The tunneling of the electrons through the insulating layer is a spin dependent process. In other words, the sensing or tunneling current through the junction depends on the spin-polarization state of the pinned and free ferromagnetic layers and the relative orientation of the magnetic moments (magnetization directions) of the two layers. The two ferromagnetic layers can have different responses to magnetic fields so that the relative orientation of their magnetization can be varied with an external magnetic field.

When the sense current experiences a first ferromagnetic layer, the electrons are spin polarized. If the magnetization directions of the two ferromagnetic layers are anti-parallel to each other, the probability of the electrons tunneling through the tunnel barrier is lowered, so that a high junction resistance Rap is obtained. On the other hand, if the magnetizations of the two ferromagnetic layers are parallel to each other, the probability of the electrons tunneling is increased and a high tunnel current and low junction resistance Rp is obtained. In an intermediate state between the parallel and anti-parallel states, such as when the both ferromagnetic layers are perpendicular in magnetization to each other, a junction resistance Rm between Rap and Rp is obtained such that Rap>Rm>Rp. Using these symbols, the TMR ratio may be defined as ΔR/R=(Rap−Rp)/Rp.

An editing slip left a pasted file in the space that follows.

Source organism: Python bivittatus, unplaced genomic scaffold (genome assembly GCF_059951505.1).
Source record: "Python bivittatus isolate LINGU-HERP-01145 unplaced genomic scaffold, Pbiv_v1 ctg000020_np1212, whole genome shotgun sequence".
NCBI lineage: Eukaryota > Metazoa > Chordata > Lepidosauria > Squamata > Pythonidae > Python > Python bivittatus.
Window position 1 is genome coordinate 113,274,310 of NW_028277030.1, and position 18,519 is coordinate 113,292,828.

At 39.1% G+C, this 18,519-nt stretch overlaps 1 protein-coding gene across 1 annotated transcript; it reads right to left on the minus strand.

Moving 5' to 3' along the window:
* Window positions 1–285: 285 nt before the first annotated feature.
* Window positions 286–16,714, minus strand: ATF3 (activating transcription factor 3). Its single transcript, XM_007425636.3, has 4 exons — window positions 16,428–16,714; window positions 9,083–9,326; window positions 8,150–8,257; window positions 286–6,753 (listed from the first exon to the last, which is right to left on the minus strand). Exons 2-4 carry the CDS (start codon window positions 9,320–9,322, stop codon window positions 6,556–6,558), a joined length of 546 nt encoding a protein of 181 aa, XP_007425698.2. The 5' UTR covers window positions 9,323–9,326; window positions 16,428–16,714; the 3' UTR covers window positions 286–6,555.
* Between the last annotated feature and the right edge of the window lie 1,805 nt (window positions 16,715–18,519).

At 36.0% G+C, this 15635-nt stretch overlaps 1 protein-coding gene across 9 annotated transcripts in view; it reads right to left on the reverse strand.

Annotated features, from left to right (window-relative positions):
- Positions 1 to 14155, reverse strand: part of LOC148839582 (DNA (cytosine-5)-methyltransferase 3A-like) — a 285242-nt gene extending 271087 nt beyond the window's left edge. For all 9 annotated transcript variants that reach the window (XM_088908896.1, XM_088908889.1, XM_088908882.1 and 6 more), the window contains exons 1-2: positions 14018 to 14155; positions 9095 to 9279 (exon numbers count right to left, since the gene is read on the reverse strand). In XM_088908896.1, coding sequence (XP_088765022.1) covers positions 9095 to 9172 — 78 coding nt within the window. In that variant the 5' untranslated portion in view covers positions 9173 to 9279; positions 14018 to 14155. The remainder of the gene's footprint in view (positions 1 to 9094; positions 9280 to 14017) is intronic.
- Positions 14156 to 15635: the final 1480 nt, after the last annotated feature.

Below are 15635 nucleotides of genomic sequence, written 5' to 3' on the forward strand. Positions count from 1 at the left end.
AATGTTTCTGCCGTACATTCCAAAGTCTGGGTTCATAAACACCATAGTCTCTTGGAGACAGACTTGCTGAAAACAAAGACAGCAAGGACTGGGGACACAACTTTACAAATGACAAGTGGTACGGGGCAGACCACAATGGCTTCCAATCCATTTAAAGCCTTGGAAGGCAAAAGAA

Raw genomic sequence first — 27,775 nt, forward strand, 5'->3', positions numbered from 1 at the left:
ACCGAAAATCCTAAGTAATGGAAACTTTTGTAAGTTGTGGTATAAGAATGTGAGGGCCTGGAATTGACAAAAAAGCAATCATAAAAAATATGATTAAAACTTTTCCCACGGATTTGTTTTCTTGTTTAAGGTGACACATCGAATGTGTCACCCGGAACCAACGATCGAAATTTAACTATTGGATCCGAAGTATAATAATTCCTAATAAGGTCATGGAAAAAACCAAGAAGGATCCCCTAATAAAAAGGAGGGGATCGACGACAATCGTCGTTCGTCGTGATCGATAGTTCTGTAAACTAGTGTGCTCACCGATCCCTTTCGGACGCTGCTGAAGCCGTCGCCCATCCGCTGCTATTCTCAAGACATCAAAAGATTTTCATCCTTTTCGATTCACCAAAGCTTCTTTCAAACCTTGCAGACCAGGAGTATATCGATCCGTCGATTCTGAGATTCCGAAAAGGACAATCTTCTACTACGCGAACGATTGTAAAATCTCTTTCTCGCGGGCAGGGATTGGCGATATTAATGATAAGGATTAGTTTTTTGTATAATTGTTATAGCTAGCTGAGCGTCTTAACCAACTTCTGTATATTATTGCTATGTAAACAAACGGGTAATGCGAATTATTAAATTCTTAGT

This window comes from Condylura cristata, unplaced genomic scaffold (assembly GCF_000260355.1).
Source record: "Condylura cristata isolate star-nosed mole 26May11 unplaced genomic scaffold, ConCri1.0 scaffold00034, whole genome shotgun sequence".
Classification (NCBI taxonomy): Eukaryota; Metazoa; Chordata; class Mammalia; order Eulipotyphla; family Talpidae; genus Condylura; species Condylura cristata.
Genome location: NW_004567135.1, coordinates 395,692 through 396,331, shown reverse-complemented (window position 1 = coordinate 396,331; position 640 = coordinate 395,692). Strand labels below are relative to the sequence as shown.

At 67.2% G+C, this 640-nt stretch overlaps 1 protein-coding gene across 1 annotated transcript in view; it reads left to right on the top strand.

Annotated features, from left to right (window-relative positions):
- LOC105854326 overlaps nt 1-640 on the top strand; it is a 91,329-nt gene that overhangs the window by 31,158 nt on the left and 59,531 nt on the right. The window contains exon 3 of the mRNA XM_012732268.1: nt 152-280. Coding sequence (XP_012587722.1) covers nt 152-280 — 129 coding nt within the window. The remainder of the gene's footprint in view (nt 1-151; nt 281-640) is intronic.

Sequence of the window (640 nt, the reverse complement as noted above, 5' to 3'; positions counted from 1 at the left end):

The relative magnetic direction orientation or angle of the two magnetic layers can be affected by an external magnetic field such as the transitions in a magnetic recording medium. This affects the MTJ resistance and thus the voltage of the sensing current or output voltage. By detecting the change in resistance and thus voltage based on the change in relative magnetization angle, changes in an external magnetic field are detected. In this manner, MTJ sensors are able to read magnetic recording media.

Prior to 1995, reported MTJs showed only low TMR response, on the order of 1-2%, at room temperature. MTJ began to show great promise for application to ultra-high density recordings when large TMR over 10% was first observed at room temperature. See Moodera et al, “Large magneto resistance at room temperature in ferromagnetic thin film tunnel junctions,” Phys. Rev. Lett. v. 74, pp. 3273-3276 (1995), which is herein incorporated by reference.